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HOA - Condo charging issues?

Discussion in 'Model X' started by pluginx007, Apr 2, 2016.

  1. pluginx007

    pluginx007 MXCar :)

    Joined:
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    Location:
    los angeles
    Hi, I have a Model X on its way and now a 3... My HOA doesn't have any outlets or common area EV chargers.

    Has anyone had issues with their HOA not allowing them to install an outlet in your own space? I have a meter in the garage that isn't too far, but my panel is in my unit.. and they do not want to deal with me taking power from their breaker as metering and billing is something they do not want to deal with.


    Thanks! will appreciate all the help I can get.
     
  2. mk9027866

    mk9027866 Member

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    New York
  3. mblakele

    mblakele radial cross member

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    SF Bay Area
    Ask the HOA for their policy on California Civil Code Section 1353.9. As I understand it, landlords and HOAs have very little scope to say "no" as long as you are willing to shoulder the costs and liability.
     
    • Like x 1
  4. pluginx007

    pluginx007 MXCar :)

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    Location:
    los angeles
    Thanks! Yes I am willing to pay what it costs, but they don't want me taking power from their panels as they don't want to deal with me paying a fee to them.
     
  5. mblakele

    mblakele radial cross member

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    That's understandable and reasonable, at least in my opinion. The HOA isn't set up to be a utility after all. Have you looked into installing a submeter that bills to you, with your usage automatically subtracted from the HOA's meter? That probably means working with your local utility, which may not be easy.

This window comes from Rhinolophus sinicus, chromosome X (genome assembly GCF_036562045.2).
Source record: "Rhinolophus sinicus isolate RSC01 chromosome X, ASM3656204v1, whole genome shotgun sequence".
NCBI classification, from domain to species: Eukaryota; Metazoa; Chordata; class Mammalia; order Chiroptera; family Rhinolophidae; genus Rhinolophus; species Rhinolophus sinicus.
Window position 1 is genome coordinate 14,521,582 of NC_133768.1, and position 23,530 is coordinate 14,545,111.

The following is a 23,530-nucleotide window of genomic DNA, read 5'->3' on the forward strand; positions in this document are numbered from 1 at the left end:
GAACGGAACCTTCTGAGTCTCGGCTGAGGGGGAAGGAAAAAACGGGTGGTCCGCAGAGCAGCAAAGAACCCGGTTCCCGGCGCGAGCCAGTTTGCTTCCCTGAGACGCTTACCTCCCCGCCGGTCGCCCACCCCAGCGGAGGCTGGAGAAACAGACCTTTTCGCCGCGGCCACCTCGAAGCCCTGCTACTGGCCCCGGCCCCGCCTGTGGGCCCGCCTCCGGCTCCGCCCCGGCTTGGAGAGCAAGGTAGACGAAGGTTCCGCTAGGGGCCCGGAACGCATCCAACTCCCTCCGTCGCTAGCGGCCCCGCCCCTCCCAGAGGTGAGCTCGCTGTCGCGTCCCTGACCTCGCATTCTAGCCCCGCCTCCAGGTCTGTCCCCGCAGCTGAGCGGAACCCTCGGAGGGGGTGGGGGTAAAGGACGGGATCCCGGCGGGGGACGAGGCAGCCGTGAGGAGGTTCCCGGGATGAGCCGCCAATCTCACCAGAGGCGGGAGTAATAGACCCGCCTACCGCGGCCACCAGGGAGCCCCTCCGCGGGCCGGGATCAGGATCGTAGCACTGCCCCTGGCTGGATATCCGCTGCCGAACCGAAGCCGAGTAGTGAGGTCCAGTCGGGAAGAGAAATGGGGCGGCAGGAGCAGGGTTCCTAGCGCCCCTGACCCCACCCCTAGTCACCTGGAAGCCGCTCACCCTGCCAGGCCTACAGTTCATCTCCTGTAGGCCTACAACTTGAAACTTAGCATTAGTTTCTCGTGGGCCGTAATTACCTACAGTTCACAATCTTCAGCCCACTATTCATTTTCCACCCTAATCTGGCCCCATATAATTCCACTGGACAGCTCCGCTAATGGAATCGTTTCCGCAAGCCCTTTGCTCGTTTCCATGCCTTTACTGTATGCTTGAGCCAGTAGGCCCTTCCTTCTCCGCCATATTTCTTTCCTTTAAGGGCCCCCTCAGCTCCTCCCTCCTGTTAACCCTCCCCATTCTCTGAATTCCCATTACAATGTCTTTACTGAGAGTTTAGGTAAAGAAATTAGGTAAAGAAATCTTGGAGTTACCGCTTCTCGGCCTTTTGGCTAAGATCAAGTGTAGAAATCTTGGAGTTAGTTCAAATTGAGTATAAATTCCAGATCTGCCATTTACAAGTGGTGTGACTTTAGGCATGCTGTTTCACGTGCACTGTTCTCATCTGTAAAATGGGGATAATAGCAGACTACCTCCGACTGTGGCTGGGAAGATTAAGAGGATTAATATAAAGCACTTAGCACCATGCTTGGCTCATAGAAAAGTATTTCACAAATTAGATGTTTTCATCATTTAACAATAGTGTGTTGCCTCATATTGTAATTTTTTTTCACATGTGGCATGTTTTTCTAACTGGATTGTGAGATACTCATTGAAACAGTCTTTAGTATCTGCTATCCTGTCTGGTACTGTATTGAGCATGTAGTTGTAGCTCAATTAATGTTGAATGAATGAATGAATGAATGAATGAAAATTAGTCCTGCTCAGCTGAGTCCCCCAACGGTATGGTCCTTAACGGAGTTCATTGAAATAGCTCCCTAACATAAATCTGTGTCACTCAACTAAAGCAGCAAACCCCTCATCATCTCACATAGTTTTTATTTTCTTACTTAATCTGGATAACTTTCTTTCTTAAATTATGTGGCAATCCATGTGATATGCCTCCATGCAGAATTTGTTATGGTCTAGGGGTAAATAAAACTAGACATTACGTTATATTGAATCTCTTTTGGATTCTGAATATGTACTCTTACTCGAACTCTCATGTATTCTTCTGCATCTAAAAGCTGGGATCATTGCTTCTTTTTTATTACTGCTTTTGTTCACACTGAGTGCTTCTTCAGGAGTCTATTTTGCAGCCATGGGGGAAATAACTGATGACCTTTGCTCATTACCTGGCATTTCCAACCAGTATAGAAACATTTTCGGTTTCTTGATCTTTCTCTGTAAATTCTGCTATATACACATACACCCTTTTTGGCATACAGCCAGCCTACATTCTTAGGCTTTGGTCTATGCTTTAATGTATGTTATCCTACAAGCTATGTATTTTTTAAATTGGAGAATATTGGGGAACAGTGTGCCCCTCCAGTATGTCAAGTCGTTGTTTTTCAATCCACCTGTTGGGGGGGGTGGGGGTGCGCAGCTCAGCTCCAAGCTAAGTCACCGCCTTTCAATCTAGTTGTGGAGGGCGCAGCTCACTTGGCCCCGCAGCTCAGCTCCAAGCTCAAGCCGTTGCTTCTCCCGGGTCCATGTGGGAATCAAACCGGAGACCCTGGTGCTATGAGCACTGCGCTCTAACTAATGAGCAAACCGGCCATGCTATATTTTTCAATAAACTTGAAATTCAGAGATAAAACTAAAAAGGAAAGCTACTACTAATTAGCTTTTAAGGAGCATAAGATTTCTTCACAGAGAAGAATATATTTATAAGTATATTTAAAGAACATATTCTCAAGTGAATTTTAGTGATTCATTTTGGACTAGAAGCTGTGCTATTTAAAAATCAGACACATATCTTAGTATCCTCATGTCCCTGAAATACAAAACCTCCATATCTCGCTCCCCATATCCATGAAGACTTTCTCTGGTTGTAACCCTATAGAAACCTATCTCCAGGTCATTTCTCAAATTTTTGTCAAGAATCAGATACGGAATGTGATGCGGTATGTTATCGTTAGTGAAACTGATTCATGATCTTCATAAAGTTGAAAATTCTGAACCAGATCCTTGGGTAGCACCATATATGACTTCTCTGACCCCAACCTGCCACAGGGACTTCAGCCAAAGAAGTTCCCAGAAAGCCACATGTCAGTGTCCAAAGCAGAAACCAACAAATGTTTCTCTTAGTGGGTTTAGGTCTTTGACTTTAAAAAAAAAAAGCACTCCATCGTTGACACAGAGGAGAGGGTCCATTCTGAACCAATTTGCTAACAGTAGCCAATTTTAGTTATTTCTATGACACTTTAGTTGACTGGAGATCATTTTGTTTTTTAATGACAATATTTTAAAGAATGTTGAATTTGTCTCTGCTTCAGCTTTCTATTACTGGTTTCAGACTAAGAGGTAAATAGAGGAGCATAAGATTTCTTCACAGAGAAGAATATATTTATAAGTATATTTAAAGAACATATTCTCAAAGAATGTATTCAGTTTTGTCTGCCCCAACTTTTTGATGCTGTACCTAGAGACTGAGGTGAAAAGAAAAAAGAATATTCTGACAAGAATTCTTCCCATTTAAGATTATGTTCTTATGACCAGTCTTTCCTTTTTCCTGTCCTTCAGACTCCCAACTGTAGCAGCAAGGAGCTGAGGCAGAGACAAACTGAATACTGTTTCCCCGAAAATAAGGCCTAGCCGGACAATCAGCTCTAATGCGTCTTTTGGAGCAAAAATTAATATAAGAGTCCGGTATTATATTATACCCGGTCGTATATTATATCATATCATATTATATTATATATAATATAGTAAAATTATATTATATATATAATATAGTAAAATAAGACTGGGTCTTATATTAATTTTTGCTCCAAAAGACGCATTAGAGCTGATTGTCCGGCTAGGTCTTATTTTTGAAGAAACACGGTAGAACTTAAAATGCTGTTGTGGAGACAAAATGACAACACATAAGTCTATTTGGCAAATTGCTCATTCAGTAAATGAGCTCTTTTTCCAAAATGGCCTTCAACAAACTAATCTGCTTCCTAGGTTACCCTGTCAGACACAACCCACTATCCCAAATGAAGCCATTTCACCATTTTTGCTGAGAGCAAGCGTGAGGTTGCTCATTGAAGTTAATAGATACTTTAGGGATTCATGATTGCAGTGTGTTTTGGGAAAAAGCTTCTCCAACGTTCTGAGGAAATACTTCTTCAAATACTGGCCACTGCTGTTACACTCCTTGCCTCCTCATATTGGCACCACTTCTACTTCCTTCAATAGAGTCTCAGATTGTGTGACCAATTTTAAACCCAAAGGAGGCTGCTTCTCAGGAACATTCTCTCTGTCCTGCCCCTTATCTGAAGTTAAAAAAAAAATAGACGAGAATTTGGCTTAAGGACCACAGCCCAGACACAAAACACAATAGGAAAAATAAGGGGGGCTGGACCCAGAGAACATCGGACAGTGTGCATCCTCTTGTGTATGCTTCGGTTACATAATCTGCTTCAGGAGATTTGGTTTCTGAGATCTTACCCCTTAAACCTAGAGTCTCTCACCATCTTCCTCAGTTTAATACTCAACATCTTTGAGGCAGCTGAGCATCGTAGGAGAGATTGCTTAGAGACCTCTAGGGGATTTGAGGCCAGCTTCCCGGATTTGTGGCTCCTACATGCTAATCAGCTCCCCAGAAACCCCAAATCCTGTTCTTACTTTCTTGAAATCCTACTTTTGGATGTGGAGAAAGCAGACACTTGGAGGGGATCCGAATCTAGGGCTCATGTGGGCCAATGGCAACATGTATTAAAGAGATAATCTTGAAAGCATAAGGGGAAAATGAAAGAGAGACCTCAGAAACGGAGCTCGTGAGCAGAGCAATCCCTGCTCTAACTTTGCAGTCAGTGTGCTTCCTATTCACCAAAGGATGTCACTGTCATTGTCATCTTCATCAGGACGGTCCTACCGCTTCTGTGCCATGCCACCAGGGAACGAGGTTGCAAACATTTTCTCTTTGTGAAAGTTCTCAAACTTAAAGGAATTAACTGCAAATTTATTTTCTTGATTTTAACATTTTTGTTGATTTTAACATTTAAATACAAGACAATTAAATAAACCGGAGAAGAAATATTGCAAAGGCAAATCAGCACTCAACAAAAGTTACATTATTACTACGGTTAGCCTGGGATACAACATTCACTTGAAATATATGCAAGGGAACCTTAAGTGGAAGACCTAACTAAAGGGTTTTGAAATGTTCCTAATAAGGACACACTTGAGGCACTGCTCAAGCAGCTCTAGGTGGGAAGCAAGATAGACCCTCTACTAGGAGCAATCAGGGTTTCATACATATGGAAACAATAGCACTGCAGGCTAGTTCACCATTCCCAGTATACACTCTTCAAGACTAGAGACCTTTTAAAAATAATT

6. mk9027866

    mk9027866 Member

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    Location:
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    Services like evercharge or semaconnect take out the need for a submeter. If I can ever get my board to move forward over here, I think evercharge will be the choice.
     
  7. evotorentals

    Joined:
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    Location:
    Montreal
    pluginx007
    If its a big building, I would check if any other tenants have or are getting an EV and then you can both lobby your board. You can then set up a shared charger and split the cost :)
     
  8. 4SUPER9

    4SUPER9 Supporting Member

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    Well, like @mblakele pointed out, in California, HOA's do not have a say in allowing you to have a charger. They can place reasonable limits, such as requiring you to install your own meter. Failure of the HOA to comply results in a large penalty. I believe it is $10,000. You will be required to do the following:
    1. Have a liability policy that specifically names the building.
    2. Obtain all necessary permits
    3. Use a licensed contractor
    4. Foot the entire bill yourself
    You do not need access to the panel in your unit. You have the option of tying into your existing meter at the source (which is exactly what I did), or adding a second meter. You can get a quote from an electrician and look at your utility rates, and find out which is better for you.